When we watch films based in our Mediterranean neighbours' lands, we enjoy scenes involving sunny seductions full of dance, music, food dripping with sauce, colour, raised voices, tears and hugs. And in every scene, it goes without saying, we can also spot an elderly relative, wheeled out, humoured, ignored, adored, but above all involved.
John Simpson gets to grips with Peggy, his hostess for four days, but has to adjust massively
These same Mediterranean neighbours would wonder that such a programme as this is necessary. As part of the BBC's When I'm 65 season, four broadcasters made their way to each spend four days with a pensioner, and confront the challenges of elderly daily living head-on.
On paper, these four could be sharing such trials themselves. Gloria Hunniford, Tony Robinson, Lesley Joseph and John Simpson have a good 250 years between them but one of the points brought home by this programme was that any disparities in health, wealth and status are only exacerbated by age.
Of the four situations documented in this stunning programme, I'm not sure I could tell you which is the most challenging.
Gloria Hunniford was determined to prove her hostess Ivy's lot
Gloria Hunniford, a proud consumers' champion, was left speechless, confronted by the empty fridge of Ivy, surviving on the breadline of £3.24 a day. Gloria ended up feeling naïve and stupid for not realising the huge gap in many elderly people's bank balances, and Ivy felt frumpy and self-conscious next to her polished guest.
By the end of the programme, Gloria had waved a magic wand and Ivy was installed in a new, cheaper home and feeling transformed. I so hope this is an accurate reflection of what's possible in the real world, although I fear wheels of welfare may grind more slowly without a BBC camera crew breathing down the neck.
Of course, whenever cameras go rolling into these types of situations, there's bound to be a skewed amount of observation, intervention and help, but hopefully, in some cases, true inspiration both for participants and viewers.
In a way, Tony Robinson had the easiest job of the four, paired with agile, sociable Philip (89), whose 'only' problem was a broken heart, having lost his wife after 68 years of marriage. A defiantly upbeat Robinson got going with the domestic chores, and then set to winding up Philip's neglected mojo. Again, Robinson got lucky here - Philip's latent singing skills lay waiting to be discovered and just needed exactly the right amount of gentle urging from his guest to get back on the wheel, or rather the mike.
Meanwhile, Simpson, himself 67 but still used to getting on a plane and dashing around the world's hot spots, had to resign himself to a slower pace of life with cantankerous Peggy, her tinned food and her daily appointment with the wrestling on TV. While he soon used his analytic skills to get to the heart of Peggy - deprived of a lifetime's supply of affection from anyone other than her long-dead father, and hence easily spikey and misunderstood - Simpson slowly revealed just as vulnerable a side to himself. He spoke of his surprise at seeing himself playing with his young son - wondering "Who's that white-haired old bastard?" - and pictured a future when his son wouldn't need him. "One thing I'm not going to do is choke up," he told us, but it was too late, and we got to see a side of John Simpson that presumably Gaddafi missed.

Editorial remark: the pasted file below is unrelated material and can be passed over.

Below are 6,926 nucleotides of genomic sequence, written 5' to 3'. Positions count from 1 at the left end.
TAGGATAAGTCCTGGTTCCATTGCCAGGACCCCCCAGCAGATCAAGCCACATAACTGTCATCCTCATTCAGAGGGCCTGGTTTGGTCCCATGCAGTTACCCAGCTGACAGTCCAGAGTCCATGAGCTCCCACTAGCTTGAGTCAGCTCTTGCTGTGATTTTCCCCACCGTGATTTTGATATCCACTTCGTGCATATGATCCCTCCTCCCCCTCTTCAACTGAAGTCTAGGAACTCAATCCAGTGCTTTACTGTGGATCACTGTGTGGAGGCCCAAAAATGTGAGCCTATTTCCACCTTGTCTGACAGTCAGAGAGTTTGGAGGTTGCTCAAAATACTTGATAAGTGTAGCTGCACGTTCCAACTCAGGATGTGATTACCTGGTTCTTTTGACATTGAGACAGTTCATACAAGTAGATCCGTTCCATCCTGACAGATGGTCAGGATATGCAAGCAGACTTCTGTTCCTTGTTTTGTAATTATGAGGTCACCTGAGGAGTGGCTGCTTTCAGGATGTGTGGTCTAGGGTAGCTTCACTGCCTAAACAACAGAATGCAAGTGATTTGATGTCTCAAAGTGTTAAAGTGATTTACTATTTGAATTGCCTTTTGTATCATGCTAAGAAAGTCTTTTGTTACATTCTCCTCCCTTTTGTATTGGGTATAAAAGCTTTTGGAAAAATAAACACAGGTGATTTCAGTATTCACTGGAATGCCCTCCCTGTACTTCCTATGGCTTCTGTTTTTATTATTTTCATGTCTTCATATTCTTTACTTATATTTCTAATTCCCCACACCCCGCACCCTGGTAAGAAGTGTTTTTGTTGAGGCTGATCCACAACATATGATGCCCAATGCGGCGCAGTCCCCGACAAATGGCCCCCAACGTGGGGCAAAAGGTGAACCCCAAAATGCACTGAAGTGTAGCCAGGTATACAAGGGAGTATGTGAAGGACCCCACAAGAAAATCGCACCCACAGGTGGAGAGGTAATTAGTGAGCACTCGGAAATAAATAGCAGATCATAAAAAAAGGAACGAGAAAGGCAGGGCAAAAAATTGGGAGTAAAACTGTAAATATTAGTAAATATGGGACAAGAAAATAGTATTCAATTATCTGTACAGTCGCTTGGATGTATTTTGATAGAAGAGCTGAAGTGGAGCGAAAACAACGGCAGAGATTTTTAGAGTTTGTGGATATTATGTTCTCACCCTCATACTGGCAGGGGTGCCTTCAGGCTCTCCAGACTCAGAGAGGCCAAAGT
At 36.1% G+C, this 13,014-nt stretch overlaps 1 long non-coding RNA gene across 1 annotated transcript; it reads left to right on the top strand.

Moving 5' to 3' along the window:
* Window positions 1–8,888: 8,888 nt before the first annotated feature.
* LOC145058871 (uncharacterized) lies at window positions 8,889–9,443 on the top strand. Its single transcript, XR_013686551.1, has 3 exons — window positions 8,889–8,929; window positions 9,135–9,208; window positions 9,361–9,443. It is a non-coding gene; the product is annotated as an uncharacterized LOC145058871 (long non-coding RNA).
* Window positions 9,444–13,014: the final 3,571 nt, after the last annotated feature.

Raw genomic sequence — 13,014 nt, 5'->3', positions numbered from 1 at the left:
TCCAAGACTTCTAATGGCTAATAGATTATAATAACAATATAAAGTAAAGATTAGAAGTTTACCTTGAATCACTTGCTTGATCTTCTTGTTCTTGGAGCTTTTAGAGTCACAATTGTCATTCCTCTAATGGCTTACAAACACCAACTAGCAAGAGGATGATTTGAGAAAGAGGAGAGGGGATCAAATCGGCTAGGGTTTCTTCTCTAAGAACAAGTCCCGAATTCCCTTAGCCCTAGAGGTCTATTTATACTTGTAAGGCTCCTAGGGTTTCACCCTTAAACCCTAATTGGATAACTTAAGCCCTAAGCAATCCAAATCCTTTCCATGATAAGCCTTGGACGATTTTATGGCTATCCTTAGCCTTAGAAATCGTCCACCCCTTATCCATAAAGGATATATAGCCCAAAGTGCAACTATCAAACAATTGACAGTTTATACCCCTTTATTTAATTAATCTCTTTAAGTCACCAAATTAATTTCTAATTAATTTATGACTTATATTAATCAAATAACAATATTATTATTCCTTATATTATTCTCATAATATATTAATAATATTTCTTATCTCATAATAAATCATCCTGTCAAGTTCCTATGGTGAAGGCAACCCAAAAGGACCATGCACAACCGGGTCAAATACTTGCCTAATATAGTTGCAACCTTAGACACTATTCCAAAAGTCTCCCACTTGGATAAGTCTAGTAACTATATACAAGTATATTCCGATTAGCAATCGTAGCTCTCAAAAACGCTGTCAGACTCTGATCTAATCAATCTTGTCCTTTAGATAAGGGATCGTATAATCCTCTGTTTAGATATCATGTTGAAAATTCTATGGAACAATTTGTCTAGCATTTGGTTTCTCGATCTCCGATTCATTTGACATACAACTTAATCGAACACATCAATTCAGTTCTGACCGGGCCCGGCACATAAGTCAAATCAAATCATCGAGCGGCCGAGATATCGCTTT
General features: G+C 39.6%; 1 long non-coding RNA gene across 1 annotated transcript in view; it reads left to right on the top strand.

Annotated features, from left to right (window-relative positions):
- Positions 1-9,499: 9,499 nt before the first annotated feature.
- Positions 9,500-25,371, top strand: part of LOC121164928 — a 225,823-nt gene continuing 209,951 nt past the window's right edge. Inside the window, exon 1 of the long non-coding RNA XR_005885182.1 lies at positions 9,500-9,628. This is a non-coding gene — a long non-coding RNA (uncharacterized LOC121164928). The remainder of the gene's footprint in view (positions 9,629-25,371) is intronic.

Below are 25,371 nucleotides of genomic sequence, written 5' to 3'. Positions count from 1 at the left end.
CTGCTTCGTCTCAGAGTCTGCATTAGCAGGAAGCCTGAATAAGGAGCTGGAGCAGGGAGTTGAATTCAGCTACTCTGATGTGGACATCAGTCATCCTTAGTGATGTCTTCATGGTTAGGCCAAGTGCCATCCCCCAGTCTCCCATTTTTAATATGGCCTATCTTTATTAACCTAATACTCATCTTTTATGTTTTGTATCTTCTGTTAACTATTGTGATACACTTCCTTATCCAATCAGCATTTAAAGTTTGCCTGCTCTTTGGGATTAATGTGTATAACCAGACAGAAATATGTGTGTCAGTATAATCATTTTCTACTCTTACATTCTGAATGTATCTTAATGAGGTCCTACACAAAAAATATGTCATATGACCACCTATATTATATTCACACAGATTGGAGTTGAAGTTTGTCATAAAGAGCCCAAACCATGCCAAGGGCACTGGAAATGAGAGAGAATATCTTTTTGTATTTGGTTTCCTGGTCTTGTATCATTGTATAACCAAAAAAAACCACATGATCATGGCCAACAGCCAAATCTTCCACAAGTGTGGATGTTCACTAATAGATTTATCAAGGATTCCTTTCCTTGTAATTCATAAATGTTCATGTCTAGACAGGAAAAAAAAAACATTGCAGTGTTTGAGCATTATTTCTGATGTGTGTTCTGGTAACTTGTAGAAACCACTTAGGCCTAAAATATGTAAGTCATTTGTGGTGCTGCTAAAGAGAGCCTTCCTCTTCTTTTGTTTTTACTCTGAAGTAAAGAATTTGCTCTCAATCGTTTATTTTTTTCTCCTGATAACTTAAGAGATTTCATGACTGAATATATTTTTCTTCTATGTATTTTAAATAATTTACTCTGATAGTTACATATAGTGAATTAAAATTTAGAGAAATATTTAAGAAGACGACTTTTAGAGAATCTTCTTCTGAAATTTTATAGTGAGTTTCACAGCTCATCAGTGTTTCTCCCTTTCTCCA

Lesley Joseph rose impeccably to the challenges presented by Pat and Malcolm
While Simpson relied on his rationale to deal with Peggy, or rather, decide not to deal with her and let her be, it was Lesley Joseph's deep compassion that came to the fore as she was faced with possibly the most challenging set of circumstances of all - Pat and Malcolm, a loving couple whose lives have been put in limbo since a series of strokes confined Malcolm to bed, and Pat to the role of carer.
Joseph was a revelation in her willingness to share practical duties as well as listen to the fears and frustrations of both of them - Pat confessing "he had a life and so did I". And she somehow found a way through to helping them come to a deal in their horribly testing circumstances, whereby Pat had a break away, and Malcolm wasn't scared any more she'd leave him if he had some respite care.
Possibly the most extraordinary moment of all in this moving programme (I must admit I wiped my eyes three times) came when, in Pat's relief at having a break, she rediscovered the man she'd married, and they had a good old giggle together.
As Philip reminded us when he found his singing-voice again and as all four presenters found in these enriching, touching encounters, love really is a many splendoured and ever more precious thing.
Part 2 is tonight on BBC1 at 9pm.
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